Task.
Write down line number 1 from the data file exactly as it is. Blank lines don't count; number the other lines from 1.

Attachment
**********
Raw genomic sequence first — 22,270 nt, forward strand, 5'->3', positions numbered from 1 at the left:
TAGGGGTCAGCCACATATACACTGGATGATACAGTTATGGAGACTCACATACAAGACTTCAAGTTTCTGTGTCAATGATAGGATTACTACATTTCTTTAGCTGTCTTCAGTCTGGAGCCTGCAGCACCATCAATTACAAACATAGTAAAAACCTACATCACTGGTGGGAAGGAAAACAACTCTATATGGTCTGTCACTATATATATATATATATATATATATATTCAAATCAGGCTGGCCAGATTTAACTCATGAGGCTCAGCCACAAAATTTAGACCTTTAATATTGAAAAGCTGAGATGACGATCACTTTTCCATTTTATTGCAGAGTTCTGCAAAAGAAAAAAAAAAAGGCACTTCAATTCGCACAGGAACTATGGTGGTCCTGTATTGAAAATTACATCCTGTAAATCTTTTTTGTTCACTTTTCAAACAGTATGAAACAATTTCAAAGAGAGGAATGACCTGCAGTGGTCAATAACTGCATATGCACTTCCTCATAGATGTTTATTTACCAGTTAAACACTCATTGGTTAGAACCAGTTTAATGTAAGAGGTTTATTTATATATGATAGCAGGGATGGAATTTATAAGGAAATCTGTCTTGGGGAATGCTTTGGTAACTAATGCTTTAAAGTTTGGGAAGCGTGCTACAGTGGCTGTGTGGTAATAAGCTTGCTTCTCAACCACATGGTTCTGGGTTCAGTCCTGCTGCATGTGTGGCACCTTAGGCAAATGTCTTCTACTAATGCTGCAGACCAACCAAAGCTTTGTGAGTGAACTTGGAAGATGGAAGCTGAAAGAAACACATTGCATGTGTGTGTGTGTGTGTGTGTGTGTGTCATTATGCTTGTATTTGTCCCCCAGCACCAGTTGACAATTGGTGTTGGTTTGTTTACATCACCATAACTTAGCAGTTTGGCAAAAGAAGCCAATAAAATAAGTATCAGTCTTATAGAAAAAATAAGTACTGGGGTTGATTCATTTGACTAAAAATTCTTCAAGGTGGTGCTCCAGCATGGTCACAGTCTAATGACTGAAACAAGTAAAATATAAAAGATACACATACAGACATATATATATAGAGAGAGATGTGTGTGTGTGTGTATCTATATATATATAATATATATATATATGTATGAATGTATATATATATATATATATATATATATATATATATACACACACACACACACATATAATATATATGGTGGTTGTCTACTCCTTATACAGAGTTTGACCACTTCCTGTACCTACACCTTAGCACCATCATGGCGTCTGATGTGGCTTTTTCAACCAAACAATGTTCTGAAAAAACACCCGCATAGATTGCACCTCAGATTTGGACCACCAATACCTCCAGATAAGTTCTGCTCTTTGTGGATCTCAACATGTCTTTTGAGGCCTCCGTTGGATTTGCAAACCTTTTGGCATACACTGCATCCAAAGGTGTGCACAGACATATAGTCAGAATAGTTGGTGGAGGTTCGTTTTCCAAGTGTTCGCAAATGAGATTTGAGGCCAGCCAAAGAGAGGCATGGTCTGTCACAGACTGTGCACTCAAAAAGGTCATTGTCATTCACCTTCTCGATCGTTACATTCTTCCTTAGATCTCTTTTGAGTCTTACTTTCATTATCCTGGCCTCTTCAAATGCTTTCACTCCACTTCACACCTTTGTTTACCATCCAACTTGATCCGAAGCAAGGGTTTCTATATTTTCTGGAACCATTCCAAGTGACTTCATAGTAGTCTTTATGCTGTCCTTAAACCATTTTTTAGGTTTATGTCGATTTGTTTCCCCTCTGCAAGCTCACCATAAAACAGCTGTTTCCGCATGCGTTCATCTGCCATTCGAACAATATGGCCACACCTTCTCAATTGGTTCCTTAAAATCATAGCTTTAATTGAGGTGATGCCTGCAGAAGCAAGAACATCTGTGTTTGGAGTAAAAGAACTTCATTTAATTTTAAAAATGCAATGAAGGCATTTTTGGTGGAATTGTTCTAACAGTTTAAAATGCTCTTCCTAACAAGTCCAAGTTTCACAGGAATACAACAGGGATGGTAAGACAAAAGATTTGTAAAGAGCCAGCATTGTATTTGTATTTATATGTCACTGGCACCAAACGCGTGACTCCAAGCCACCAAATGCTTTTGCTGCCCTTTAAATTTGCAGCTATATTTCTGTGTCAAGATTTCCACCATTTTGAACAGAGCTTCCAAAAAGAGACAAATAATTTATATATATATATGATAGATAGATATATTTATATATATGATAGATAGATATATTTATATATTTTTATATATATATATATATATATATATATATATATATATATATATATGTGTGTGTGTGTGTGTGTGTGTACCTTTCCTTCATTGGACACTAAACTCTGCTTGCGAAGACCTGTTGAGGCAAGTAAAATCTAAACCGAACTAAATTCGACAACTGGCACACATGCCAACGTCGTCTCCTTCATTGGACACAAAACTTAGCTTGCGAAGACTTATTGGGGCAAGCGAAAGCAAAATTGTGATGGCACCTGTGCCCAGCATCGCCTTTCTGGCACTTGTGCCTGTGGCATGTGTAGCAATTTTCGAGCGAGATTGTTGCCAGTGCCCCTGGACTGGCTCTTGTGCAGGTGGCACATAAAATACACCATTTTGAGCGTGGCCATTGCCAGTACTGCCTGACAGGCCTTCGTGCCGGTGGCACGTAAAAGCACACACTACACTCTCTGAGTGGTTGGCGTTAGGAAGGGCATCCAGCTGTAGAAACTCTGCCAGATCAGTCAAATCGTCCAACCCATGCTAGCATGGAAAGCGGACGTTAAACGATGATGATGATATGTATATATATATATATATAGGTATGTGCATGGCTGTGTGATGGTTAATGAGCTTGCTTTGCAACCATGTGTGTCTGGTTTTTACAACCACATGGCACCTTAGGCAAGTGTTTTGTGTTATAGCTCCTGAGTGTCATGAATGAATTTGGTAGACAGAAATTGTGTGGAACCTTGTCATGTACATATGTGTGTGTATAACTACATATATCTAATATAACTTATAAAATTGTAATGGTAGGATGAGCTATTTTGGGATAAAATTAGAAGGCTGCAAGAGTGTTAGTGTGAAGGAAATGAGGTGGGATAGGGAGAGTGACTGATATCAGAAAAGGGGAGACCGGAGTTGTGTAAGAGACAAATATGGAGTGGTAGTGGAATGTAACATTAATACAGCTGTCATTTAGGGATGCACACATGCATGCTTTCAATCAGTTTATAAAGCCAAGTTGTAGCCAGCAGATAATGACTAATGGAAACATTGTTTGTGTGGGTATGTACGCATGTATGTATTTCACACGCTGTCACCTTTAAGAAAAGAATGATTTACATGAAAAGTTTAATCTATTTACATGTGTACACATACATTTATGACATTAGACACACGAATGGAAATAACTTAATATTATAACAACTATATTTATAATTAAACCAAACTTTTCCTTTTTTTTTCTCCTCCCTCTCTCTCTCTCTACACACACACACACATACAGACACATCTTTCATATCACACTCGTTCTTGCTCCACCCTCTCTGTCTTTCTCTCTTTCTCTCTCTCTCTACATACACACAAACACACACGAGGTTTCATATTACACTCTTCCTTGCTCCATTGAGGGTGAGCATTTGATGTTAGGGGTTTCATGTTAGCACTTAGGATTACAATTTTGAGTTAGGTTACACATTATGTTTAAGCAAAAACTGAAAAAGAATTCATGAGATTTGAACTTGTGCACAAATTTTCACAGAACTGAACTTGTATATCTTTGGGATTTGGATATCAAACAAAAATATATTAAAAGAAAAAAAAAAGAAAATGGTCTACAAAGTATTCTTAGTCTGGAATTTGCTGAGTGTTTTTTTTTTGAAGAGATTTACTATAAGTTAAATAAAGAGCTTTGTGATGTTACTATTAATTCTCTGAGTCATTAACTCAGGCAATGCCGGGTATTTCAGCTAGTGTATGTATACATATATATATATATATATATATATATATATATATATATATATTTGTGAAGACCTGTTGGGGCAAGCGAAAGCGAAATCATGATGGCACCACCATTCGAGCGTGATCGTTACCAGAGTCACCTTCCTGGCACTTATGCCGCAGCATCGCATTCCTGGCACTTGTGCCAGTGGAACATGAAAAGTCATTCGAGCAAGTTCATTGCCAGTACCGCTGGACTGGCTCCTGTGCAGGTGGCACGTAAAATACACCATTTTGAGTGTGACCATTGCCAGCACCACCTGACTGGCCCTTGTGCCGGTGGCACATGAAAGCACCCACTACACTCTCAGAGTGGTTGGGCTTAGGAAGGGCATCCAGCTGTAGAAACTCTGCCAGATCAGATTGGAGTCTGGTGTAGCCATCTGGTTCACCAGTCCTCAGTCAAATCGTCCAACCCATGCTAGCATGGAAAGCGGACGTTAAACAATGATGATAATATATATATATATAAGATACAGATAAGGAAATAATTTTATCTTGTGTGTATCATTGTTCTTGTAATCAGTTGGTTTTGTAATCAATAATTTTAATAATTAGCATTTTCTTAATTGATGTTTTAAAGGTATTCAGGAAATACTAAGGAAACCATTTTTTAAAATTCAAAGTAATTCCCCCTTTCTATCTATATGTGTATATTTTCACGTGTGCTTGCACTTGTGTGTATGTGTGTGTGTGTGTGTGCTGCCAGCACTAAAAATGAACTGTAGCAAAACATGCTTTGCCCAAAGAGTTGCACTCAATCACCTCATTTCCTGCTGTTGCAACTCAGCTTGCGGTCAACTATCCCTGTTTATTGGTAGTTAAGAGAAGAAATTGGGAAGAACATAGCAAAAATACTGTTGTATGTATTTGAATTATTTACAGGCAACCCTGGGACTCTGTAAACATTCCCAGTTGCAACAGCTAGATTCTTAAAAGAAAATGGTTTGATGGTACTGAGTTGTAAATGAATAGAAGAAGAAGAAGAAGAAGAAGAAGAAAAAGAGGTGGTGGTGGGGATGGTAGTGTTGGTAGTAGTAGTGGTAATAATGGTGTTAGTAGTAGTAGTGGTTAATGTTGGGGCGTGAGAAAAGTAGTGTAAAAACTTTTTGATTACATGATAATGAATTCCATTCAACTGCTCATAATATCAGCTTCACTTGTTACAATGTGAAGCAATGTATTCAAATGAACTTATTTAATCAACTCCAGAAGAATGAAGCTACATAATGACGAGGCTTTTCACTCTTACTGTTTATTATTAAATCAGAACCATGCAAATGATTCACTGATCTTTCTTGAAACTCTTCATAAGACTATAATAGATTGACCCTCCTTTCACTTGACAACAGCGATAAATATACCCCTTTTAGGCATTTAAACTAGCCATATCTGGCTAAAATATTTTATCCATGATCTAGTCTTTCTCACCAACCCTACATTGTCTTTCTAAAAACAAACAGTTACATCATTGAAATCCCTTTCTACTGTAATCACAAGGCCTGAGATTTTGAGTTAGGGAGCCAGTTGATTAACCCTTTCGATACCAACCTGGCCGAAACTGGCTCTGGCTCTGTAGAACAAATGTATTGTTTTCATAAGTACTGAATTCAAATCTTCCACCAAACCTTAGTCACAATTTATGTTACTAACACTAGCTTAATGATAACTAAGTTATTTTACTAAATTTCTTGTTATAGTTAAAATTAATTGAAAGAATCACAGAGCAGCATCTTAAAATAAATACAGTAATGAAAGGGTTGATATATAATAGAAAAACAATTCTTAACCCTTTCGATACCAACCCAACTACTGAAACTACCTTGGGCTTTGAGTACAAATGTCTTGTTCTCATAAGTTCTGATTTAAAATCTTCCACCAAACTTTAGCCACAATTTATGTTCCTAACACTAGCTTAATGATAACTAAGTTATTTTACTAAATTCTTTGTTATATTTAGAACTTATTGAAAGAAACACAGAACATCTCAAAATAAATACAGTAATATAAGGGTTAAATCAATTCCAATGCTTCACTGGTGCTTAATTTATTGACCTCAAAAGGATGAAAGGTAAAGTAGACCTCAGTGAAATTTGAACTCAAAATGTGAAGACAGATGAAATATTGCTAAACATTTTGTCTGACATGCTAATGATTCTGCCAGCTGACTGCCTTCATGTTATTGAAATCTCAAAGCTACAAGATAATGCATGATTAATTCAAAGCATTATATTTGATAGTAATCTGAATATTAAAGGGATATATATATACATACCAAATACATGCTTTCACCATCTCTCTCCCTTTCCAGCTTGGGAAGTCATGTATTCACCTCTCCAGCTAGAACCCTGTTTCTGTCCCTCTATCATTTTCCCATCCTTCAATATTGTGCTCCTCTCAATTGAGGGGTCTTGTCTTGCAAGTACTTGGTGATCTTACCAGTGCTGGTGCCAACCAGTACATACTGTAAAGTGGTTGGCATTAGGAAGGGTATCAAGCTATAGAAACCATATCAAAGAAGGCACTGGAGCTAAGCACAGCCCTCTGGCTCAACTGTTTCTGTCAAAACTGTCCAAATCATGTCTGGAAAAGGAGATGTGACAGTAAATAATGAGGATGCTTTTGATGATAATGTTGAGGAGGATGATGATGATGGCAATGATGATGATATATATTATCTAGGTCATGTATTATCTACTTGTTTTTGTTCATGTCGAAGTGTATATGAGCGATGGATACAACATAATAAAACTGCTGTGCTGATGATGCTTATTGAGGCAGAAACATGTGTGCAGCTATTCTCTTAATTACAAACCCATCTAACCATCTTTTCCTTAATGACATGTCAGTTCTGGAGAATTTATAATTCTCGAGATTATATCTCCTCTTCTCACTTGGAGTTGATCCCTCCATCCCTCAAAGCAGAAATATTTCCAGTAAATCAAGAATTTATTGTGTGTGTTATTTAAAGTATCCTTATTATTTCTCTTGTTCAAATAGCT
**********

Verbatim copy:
Raw genomic sequence first — 22,270 nt, forward strand, 5'->3', positions numbered from 1 at the left: